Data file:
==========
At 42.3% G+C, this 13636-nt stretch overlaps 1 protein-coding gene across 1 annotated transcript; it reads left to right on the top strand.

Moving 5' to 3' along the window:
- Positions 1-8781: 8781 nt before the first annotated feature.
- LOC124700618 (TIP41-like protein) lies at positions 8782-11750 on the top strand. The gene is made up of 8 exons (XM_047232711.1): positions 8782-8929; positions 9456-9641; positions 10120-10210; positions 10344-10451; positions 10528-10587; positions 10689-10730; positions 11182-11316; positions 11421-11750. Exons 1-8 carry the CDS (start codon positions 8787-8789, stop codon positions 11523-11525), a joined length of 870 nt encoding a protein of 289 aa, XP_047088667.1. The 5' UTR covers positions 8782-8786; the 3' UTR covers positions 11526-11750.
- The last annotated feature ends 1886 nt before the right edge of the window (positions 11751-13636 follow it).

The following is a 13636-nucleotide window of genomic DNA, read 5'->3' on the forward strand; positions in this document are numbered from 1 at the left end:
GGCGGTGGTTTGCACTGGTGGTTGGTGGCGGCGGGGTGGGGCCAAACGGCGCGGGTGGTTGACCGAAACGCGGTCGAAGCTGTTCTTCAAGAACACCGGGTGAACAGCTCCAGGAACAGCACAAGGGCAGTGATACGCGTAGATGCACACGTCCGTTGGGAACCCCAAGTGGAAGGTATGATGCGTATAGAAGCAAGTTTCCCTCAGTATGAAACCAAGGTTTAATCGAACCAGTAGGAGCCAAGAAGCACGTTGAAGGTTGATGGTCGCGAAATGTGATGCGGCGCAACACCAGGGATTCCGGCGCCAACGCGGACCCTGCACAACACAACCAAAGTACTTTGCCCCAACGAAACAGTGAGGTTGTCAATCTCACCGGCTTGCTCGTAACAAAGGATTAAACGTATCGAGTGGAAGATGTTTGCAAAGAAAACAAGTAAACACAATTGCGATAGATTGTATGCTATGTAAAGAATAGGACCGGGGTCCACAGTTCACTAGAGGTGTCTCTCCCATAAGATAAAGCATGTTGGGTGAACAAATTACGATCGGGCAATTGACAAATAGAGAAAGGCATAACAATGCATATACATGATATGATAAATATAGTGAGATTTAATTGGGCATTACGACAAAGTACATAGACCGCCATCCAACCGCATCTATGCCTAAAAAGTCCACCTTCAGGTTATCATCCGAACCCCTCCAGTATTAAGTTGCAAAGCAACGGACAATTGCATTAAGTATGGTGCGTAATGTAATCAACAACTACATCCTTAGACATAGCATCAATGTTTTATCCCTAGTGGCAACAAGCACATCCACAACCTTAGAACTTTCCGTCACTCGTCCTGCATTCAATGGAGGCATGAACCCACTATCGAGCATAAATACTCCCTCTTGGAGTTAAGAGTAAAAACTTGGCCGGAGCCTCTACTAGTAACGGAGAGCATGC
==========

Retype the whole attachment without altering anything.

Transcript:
At 42.3% G+C, this 13636-nt stretch overlaps 1 protein-coding gene across 1 annotated transcript; it reads left to right on the top strand.

Moving 5' to 3' along the window:
- Positions 1-8781: 8781 nt before the first annotated feature.
- LOC124700618 (TIP41-like protein) lies at positions 8782-11750 on the top strand. The gene is made up of 8 exons (XM_047232711.1): positions 8782-8929; positions 9456-9641; positions 10120-10210; positions 10344-10451; positions 10528-10587; positions 10689-10730; positions 11182-11316; positions 11421-11750. Exons 1-8 carry the CDS (start codon positions 8787-8789, stop codon positions 11523-11525), a joined length of 870 nt encoding a protein of 289 aa, XP_047088667.1. The 5' UTR covers positions 8782-8786; the 3' UTR covers positions 11526-11750.
- The last annotated feature ends 1886 nt before the right edge of the window (positions 11751-13636 follow it).

The following is a 13636-nucleotide window of genomic DNA, read 5'->3' on the forward strand; positions in this document are numbered from 1 at the left end:
GGCGGTGGTTTGCACTGGTGGTTGGTGGCGGCGGGGTGGGGCCAAACGGCGCGGGTGGTTGACCGAAACGCGGTCGAAGCTGTTCTTCAAGAACACCGGGTGAACAGCTCCAGGAACAGCACAAGGGCAGTGATACGCGTAGATGCACACGTCCGTTGGGAACCCCAAGTGGAAGGTATGATGCGTATAGAAGCAAGTTTCCCTCAGTATGAAACCAAGGTTTAATCGAACCAGTAGGAGCCAAGAAGCACGTTGAAGGTTGATGGTCGCGAAATGTGATGCGGCGCAACACCAGGGATTCCGGCGCCAACGCGGACCCTGCACAACACAACCAAAGTACTTTGCCCCAACGAAACAGTGAGGTTGTCAATCTCACCGGCTTGCTCGTAACAAAGGATTAAACGTATCGAGTGGAAGATGTTTGCAAAGAAAACAAGTAAACACAATTGCGATAGATTGTATGCTATGTAAAGAATAGGACCGGGGTCCACAGTTCACTAGAGGTGTCTCTCCCATAAGATAAAGCATGTTGGGTGAACAAATTACGATCGGGCAATTGACAAATAGAGAAAGGCATAACAATGCATATACATGATATGATAAATATAGTGAGATTTAATTGGGCATTACGACAAAGTACATAGACCGCCATCCAACCGCATCTATGCCTAAAAAGTCCACCTTCAGGTTATCATCCGAACCCCTCCAGTATTAAGTTGCAAAGCAACGGACAATTGCATTAAGTATGGTGCGTAATGTAATCAACAACTACATCCTTAGACATAGCATCAATGTTTTATCCCTAGTGGCAACAAGCACATCCACAACCTTAGAACTTTCCGTCACTCGTCCTGCATTCAATGGAGGCATGAACCCACTATCGAGCATAAATACTCCCTCTTGGAGTTAAGAGTAAAAACTTGGCCGGAGCCTCTACTAGTAACGGAGAGCATGC